As you may recall from my recent Malawi post, I hurt my big toe. I know, it’s dumb. What was a simple and annoying injury has turned into something that has been all-consuming*, despite my attempts to the contrary. I tried to keep up with my usual schedule – I kept meetings with folks here about volunteering, still ran errands, etc. But after not sleeping through the night since it happened and the infection continuing to get worse, I went to an MD again and she referred me to an orthopedic surgeon. So, this Monday, I went to Jakaranda Hospital and met with the tallest doctor I’ve ever seen about my toe. (He must be 6’8″ or something.) He squeezed and prodded my toe while I tried not to scream and said that we’d have to remove my toenail, clean up the debris and let it properly heal. And he operates on Wednesdays so we were on the schedule for the day after next. Phew.
The way our insurance works, we had to pay in advance and then we’ll get reimbursed. So, on Tuesday, I had to convert USD to Rand – always an adventure – and make deposits for the surgeon and for the anesthesiologist. (Because they don’t take payment by credit card.) So, that was fun. Then, both offices called to request I e-mail them pictures of the banking deposits to show that I’ve paid so they can confirm my spot on the schedule for the next morning. (Luckily, the hospital bill, the biggest portion, could be paid in person with a credit card. Sheesh.)
The next day, we woke up at 5:30 am and went to the hospital. Upon arrival, we were asked to fill out some paperwork and they gave me the consent form for the surgeon to sign. It really should have been filled out in advance, we realized, as it had pre-op instructions, things to avoid, etc. Super. Luckily, I happened to have complied with the instructions, having had surgery in the past. We went to the ward and were taken to a room with four other patients, where I was given a bed and told to get comfortable. There was a gown and cap on my bed and I asked if I should change. They said that my surgery wasn’t until 11:00 am so I could wait. Umm… We’d been told that it would be a short procedure so I had really hoped that it would be earlier, since we got there so early. Apparently not. In the end, I had to wait until 12:45 pm and almost chewed my arm off as I hadn’t eaten since 7:00 pm the night before. I was taken to the OR – my first time ever being rolled around in a bed! I didn’t love it – and talked with the surgeon and the anesthesia tech. From what I remember from my previous surgery, I was given the sedation meds before being taken back. This wasn’t the case. In a swift series of motions, they put sensors on my chest, a tourniquet on my leg, an IV in my arm (with no alcohol swab before, blech), gas over my face, all at once. And it was freezing in there! Luckily, I fell asleep relatively quickly!
I woke up and my first question was if I talked in my sleep. Erm… I also felt a lot of pain and asked if I could get more medicine so I got an injection in my butt. Then, they showed me the chunk of wood that had been lodged in my toe. So, the surgery was a very good idea, indeed. (Phew!) Finally, I got to see Jon and went back to the room, where my spaghetti bolognese was waiting for me. Ordinarily, showing up to a bowlful of pasta would be like Christmas for me but I didn’t feel hungry anymore. Still, I thought I should eat so I ate half and shared the other with Jon, who also hadn’t eaten yet, poor guy. After a little while, I was told I could be discharged and the nurse took my IV out with no gloves on. Then, she went to another patient’s bed with my pulled-out needle and set it on the table to take out hers. Mmmkay. The other patients all spoke Afrikaans to each other so we hadn’t really interacted with them much but they started talking to us after I got back from my surgery. Just in time, too, as one of the other patient’s husband told Jon to be careful when he’s traveling and to not get a girlfriend or he’ll get HIV. So, really glad they started talking to us… We were happy to head out and they wheeled me downstairs to get my medications from the pharmacy – antibiotics, probiotics, pain meds, gauze, ointment, etc. – and then out to the car. My saint of a husband even watched “Bad Moms” with me that night when I was still loopy…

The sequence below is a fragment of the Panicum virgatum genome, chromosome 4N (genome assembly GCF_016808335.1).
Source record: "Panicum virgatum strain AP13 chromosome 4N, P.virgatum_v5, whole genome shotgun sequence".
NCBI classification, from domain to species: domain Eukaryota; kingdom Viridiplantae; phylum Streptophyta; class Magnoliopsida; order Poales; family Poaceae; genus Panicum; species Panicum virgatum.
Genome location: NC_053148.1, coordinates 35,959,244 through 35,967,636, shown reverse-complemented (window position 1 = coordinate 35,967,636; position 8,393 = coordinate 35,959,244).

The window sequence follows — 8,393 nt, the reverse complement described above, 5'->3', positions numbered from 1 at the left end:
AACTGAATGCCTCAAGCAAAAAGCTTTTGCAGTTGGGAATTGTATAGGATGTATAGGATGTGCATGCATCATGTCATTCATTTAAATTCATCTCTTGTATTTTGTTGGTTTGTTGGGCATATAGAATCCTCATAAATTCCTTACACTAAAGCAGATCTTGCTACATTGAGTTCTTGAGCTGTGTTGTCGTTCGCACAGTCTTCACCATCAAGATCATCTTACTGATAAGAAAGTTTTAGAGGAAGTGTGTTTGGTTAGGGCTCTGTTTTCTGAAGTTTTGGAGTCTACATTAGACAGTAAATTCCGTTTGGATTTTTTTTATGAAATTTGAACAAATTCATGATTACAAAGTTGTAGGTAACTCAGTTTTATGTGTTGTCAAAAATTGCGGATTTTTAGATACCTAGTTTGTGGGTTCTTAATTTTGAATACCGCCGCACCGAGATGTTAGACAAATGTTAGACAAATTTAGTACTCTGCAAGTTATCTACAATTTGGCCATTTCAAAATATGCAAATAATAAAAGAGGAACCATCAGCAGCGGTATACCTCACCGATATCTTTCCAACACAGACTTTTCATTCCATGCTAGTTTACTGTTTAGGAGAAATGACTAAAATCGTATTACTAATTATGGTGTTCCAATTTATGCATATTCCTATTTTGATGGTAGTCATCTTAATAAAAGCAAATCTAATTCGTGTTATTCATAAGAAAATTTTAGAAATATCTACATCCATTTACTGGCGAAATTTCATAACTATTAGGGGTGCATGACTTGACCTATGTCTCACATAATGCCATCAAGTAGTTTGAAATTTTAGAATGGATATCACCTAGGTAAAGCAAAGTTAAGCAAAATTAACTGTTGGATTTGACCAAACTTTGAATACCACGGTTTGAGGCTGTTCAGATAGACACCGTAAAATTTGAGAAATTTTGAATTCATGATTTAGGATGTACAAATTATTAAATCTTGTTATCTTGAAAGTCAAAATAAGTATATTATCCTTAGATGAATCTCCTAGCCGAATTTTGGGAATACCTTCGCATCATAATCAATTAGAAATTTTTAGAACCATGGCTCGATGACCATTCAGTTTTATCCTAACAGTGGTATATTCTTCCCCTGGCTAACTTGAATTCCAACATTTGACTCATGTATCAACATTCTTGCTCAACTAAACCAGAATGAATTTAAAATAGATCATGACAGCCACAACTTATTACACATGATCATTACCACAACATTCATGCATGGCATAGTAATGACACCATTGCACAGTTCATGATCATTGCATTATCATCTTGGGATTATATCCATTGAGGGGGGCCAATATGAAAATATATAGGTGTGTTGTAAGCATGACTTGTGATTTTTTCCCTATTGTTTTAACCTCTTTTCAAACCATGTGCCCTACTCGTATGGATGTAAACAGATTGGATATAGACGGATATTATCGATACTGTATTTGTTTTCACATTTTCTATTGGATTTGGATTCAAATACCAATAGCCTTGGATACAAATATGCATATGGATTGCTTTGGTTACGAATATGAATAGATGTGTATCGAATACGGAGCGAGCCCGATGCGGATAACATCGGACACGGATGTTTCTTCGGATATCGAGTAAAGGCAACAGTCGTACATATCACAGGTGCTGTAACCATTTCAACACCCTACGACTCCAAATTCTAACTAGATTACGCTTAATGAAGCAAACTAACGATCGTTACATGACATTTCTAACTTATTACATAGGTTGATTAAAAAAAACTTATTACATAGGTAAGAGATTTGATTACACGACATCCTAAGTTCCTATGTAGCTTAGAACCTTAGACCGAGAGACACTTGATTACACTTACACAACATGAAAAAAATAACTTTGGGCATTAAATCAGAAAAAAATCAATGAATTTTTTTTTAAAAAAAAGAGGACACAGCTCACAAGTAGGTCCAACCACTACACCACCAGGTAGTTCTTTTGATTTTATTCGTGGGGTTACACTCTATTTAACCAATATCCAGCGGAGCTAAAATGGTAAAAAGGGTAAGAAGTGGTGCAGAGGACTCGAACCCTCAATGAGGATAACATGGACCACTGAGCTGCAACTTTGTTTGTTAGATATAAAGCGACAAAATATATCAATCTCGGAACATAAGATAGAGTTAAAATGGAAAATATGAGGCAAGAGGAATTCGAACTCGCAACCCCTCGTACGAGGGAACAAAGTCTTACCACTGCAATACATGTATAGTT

Yesterday, Thursday, we did our first dressing change and I almost passed out from the pain. But, Jon was firm and motivated so it happened relatively quickly. Thank goodness for him. And for codeine.
– By Naama
*Thanks to those who have checked on me. I’ve been trying very hard not to be a baby about this and thanks for indulging me, despite me being unsuccessful at times. Double shout-out to Jon Crisp, a super-star nurse and caretaker. (I think he’s just aspiring to be as good as his brother is at this.) Speaking of, shout-outs to Josh and to Javeria, who tried to discern what the pictures I sent them meant and worked to assuage my fears that I was going to lose my toe. 🙂 Finally, I neglected to thank Risa and Brad in my earlier post (and have since rectified that) for helping me when I got injured despite the temptation of s’mores and alcohol that they were missing out on.